What is real? Because unceasingly we are bombarded with pseudo-realities manufactured by very sophisticated people using very sophisticated electronic mechanisms. I do not distrust their motives; I distrust their power. They have a lot of it. And it is an astonishing power: that of creating whole universes, universes of the mind. I ought to know. I do the same thing. ―Philip K. Dick
If you believe that your thoughts originate inside your brain, do you also believe that television shows are made inside your television set? ―Warren Ellis
I’m watching a dark crime drama—sociopaths, evisceration, cannibalism—when my friend bursts out laughing at a video on his phone. I press pause and shift my attention.
The video is adorable. An enormous chocolate-colored dog is patiently enduring the feisty antics of a tiny black and white kitten, who clings to his broad face with sharp little claws and tumbles over his long legs like a pint-sized acrobat. I can’t help grinning.
But when it’s over, my guts are still churning. Two minutes of sweetness can’t erase 40 minutes of explicit, disturbing violence. In recent human history my twisting gut would have meant danger—run! Survival instincts don’t stop to coo over interspecies playfulness.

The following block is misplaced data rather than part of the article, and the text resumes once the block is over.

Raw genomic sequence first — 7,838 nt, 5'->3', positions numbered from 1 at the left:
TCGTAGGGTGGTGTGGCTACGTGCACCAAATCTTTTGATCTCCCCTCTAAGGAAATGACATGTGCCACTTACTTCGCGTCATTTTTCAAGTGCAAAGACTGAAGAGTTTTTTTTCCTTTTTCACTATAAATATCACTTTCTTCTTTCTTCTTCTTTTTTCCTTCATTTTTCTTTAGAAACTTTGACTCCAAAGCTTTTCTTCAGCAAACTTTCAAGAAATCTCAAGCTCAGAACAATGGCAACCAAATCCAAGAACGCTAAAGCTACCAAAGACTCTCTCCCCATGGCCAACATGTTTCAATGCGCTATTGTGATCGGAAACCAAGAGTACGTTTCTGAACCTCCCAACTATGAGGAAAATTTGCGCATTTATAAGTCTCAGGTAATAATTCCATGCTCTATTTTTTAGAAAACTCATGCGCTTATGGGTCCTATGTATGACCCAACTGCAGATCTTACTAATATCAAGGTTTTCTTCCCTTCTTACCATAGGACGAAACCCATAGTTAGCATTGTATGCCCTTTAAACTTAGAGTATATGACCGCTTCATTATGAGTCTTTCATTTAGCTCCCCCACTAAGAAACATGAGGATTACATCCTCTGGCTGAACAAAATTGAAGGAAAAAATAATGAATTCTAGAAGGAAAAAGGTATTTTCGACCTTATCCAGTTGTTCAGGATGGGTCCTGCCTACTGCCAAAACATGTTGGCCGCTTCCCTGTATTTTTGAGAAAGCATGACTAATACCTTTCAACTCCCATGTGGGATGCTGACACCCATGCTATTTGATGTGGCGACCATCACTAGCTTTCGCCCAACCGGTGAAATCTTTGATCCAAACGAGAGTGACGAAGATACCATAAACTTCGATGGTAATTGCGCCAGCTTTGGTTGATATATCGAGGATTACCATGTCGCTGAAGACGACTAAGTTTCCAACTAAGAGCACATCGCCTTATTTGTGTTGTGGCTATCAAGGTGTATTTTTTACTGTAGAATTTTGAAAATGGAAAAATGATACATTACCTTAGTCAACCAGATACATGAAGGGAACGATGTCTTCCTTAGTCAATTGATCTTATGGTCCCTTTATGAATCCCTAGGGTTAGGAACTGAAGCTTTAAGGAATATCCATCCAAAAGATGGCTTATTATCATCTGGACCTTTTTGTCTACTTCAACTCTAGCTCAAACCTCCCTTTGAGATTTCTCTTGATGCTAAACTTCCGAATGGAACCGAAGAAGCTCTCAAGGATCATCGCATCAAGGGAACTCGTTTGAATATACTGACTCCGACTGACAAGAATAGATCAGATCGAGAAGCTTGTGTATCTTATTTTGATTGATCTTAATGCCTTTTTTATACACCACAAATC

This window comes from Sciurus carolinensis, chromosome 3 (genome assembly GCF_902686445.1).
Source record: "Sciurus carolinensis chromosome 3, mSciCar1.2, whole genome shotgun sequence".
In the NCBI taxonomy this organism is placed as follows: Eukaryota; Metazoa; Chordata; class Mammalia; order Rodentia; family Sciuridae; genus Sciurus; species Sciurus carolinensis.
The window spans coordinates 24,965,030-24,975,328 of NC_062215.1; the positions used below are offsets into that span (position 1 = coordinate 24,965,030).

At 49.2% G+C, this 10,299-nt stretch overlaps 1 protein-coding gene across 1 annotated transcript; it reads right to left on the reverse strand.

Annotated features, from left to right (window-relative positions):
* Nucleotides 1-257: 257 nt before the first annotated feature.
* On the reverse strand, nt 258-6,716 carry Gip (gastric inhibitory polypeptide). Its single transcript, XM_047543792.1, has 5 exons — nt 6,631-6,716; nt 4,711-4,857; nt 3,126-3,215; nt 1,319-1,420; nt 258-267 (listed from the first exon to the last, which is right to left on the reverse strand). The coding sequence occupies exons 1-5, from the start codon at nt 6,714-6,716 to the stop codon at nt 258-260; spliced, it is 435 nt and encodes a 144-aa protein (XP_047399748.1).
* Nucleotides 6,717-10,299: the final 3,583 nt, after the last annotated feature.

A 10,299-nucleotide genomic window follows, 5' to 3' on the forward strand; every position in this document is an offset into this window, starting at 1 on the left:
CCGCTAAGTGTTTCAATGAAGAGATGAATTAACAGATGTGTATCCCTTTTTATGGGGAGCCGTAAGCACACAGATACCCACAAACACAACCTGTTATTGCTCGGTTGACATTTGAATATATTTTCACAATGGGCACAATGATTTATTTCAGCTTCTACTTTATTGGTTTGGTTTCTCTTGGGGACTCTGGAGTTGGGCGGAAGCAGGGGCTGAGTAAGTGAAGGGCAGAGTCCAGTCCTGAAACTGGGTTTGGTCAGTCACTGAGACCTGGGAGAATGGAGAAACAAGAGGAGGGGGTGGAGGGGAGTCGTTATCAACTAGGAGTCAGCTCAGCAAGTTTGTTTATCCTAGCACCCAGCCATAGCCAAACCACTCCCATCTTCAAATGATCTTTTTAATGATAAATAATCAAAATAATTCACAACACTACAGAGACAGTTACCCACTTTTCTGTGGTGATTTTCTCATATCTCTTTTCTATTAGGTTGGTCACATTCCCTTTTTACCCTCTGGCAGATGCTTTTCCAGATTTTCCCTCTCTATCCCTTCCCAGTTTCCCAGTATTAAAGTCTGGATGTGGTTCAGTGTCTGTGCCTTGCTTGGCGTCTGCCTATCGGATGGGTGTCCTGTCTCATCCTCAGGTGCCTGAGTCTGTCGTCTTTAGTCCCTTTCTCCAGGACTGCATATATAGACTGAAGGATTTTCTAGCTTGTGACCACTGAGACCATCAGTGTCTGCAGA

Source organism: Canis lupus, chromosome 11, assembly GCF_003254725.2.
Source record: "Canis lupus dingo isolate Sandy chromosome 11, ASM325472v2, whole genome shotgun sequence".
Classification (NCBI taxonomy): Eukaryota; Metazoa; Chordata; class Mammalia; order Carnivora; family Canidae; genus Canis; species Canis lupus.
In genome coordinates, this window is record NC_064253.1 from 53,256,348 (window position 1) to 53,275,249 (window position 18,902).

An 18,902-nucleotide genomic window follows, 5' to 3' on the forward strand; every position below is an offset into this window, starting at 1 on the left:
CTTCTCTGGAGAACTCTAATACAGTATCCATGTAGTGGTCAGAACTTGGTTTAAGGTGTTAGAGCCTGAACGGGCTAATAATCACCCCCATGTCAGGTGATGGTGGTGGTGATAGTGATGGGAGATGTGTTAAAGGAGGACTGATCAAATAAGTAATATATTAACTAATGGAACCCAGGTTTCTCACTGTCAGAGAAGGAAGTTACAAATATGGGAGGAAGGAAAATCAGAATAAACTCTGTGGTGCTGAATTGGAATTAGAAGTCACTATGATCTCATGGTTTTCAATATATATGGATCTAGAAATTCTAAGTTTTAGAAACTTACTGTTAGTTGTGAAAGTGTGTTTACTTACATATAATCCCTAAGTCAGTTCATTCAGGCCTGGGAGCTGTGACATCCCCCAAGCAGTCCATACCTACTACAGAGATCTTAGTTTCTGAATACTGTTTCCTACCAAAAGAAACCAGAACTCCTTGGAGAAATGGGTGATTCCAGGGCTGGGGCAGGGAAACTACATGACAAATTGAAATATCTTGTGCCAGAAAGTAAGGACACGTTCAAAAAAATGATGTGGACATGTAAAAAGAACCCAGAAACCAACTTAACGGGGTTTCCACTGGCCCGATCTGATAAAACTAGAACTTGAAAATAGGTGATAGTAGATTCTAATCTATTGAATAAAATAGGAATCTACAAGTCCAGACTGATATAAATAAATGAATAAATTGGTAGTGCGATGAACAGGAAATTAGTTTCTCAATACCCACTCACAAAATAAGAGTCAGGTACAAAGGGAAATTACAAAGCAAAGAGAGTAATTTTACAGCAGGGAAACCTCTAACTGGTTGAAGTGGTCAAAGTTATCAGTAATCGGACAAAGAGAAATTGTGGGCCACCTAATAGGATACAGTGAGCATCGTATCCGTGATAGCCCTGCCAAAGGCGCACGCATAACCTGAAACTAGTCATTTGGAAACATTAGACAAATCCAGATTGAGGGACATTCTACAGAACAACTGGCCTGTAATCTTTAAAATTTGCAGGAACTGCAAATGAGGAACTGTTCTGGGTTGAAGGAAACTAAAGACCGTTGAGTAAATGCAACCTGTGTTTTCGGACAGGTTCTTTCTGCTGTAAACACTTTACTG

But now that we can fine-tune our stimuli to the point of confusion, we’re surrounded by mixed signals. This control disconnects cause and effect, altering our perceptions of reality and destroying meaning. When you can change your experience at will, what is reality?
You are what you consume, so choose your sensory snacks wisely. You can trick your body into believing almost anything, but all that easy consumption becomes real cumulative experience. Experience you might wish were different. Experience you control.
Special thanks to Andrew Van Wart for permission to use his work “Mixed Messages”, seen above.